Saturday, October 27, 2018

Blocking Internet Ads Using DNS Sinkhole

Technitium DNS Server is an open source software that can be effectively used to block Internet Advertisements (Ads), adware, and malware on your computer or your local network using publicly available block lists.

Combined with DNS-over-TLS and DNS-over-HTTPS, Technitium DNS Server provides a good level security and privacy from network level DNS attacks and from adware. This makes it a must have tool if you are a privacy and security conscious person.

Technitium DNS Server is cross platform and works on Windows, Linux or macOS.

Technitium DNS Server v2.0

How Does It Work?
The Ad blocking feature works using the DNS Sinkhole method. With this feature enabled, for all the blocked domain names, the DNS Server will respond with 0.0.0.0 IPv4 address and :: for IPv6 address making the Ads fail to load making the website you visit free from Ads. This can not only block Ads but also adware, malware, social networks, porn etc. based on the block lists you configure in settings.

On your computer, you need to install the DNS Server and configure your network adapter's DNS settings to use the locally hosted DNS server. Once this is done, you need to configure the Block List URL settings to start blocking Ads. Once the DNS Server loads the block lists, it would respond with 0.0.0.0 IP address for the blocked websites making them fail to load.

You may also install the DNS Server on any spare computer on your network and configure your home or office router with IP address of this spare computer as DNS server in DHCP settings. With this setup, all your computers and devices like mobile phones would use the installed DNS Server blocking Ads and malware domains on all devices without installing any additional software on them.

Configuring Block Lists
To enable Ad blocking, you need to configure Block List URLs in the settings. Known and popular block lists are already listed in the Quick Add drop down list from where you can just click and add those URLs.

Technitium DNS Server Block List Configuration

If you are not sure, just select the Default option from the Quick Add drop down list and a default set of block list URLs would get configured.

Once done, click the Save Settings button at the bottom of the page to save the changes and start the block list download background process. These configured block lists are automatically downloaded every 24 hours to keep the DNS Server blocked zone updated.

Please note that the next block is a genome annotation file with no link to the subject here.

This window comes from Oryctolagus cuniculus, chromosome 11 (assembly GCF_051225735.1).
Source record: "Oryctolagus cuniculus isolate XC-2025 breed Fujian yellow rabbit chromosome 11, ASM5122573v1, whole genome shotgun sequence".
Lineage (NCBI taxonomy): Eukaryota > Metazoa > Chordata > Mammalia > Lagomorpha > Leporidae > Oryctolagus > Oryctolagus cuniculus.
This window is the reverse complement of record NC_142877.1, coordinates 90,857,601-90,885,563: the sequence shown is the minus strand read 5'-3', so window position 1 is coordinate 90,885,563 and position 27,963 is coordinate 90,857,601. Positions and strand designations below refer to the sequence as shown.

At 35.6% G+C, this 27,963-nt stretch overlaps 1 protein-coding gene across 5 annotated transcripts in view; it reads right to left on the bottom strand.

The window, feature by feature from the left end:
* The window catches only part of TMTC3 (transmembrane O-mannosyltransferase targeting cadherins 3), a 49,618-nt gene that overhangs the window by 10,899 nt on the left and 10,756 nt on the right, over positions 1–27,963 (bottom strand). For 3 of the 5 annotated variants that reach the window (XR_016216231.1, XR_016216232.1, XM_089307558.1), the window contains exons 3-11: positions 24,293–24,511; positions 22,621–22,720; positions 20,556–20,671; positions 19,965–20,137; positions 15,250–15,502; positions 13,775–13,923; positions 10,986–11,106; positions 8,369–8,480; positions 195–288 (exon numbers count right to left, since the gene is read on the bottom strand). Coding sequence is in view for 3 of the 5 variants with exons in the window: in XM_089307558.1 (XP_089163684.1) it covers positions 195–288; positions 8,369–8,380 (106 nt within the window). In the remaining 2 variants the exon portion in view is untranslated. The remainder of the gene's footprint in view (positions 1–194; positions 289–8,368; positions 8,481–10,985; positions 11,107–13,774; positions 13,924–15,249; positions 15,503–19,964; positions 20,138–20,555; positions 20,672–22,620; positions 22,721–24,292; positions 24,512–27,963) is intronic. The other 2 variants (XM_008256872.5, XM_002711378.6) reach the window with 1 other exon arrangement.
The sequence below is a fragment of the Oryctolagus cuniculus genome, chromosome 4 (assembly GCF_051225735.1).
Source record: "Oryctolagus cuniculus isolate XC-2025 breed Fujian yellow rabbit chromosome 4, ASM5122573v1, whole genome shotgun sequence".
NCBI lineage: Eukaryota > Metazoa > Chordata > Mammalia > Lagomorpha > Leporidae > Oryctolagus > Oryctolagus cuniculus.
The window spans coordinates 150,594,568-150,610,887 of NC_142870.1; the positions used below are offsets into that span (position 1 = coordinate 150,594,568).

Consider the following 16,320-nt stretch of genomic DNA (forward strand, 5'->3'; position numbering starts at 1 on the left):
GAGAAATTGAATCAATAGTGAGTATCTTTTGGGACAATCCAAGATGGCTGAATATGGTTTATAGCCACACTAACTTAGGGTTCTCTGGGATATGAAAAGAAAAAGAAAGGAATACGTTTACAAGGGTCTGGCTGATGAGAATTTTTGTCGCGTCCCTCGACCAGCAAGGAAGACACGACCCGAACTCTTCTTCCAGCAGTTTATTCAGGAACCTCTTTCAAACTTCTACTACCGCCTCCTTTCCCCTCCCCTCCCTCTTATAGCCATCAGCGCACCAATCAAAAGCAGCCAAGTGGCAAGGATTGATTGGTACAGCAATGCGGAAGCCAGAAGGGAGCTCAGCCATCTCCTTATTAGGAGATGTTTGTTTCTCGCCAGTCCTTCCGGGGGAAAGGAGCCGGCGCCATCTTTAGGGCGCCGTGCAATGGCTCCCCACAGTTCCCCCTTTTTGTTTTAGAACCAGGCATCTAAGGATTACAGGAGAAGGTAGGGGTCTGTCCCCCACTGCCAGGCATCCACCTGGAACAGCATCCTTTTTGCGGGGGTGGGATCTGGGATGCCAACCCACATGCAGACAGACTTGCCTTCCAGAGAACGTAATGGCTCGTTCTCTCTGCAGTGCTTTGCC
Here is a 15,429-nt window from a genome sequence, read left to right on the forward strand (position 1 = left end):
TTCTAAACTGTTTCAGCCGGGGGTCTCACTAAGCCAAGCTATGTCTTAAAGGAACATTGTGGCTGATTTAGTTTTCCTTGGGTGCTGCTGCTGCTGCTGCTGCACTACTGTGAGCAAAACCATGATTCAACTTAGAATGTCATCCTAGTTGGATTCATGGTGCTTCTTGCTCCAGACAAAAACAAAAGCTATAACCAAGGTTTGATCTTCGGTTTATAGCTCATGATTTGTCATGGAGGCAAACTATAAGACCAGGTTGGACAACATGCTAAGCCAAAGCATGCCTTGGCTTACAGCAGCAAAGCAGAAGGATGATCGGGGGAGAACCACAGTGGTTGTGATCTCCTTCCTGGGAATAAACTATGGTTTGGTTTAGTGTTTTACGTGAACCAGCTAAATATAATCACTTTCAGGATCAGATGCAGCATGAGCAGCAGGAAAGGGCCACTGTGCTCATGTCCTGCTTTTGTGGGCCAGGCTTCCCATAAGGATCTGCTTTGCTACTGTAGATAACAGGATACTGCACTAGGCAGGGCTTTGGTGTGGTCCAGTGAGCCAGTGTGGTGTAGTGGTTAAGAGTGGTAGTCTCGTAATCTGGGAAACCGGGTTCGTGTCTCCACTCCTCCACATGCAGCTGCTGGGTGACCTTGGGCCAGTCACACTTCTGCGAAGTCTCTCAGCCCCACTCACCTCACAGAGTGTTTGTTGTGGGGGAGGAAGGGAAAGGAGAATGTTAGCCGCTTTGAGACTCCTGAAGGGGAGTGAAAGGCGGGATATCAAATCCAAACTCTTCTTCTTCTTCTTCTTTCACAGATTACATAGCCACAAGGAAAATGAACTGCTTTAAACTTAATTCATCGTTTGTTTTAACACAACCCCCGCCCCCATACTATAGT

Don't forget to configure your network adapter's DNS server settings to 127.0.0.1 (for IPv4) and ::1 (for IPv6). Without these network configuration changes, the DNS Server wont get any queries to respond to and things wont work as intended.

IPv4 DNS Server Network Configuration

IPv6 DNS Server Network Configuration

That's It!
Once the configuration is done, just check the Dashboard on the web console after a couple of minutes to see the number of blocked domains in the Blocked Zones widget. If there are too many block list URLs configured, it may take few more minutes for all of them to get downloaded and loaded.

If you have any further queries, do write them below as comments or send an email to support@technitium.com.

2 comments:

  1. Question: As a developer - and a lazy developer at that - I've previously used my own little bash-scripts to populate my hosts-file in linux. In Windows I've formerly tried to use Acrylic DNS with little to no success.
    This, however, works right out of the box - which is fantastic!

    I, however, have a question: Would it be possible to import my own dev-redirects the same way as I today can import or add my own domains to block via blocklist.txt on the local webserver?
    I had a quick peek at the source code and it really isn't my preferred language, but... Am I correct in assuming it's a case of using the provided IP-address instead of replacing it with the sinkhole 0.0.0.0?

    Thing is; I keep lists in simple hosts-format (ip domain) which are updated script-wise according to my location - and thus dhcp-provided ip-address.This way I would be able to run a very script which inserts my local ip-address on current location into said list(s).

    The alternative is, I guess, to enter several A-records in my zones and extending the TTL for the different ip-series accordingly, 1800 for work, 3600 for home, 7200 for public, etc.

    TL;DR:
    Excellent piece of software, would appreciate possibility to import dev-server lists.

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    Replies
    1. Thanks for the compliments. The block zone implementation in the DNS Server will use domain names from the block lists and always use 0.0.0.0 IP address to sinkhole the domain name.

      To use domain names for development/production testing scenarios, you can add the domain as a Zone in the DNS Server. You can then set Type A records for IP addresses and then enable/disable individual records or you can disable the entire zone. When zone is disabled, the DNS Server will return records from the actual name server hosting the domain name in production.

      You can easily automate this by using the REST API that the DNS Server web console itself uses in its javascript code. If you have any queries or need any more details, do let me know over email at support@technitium.com.

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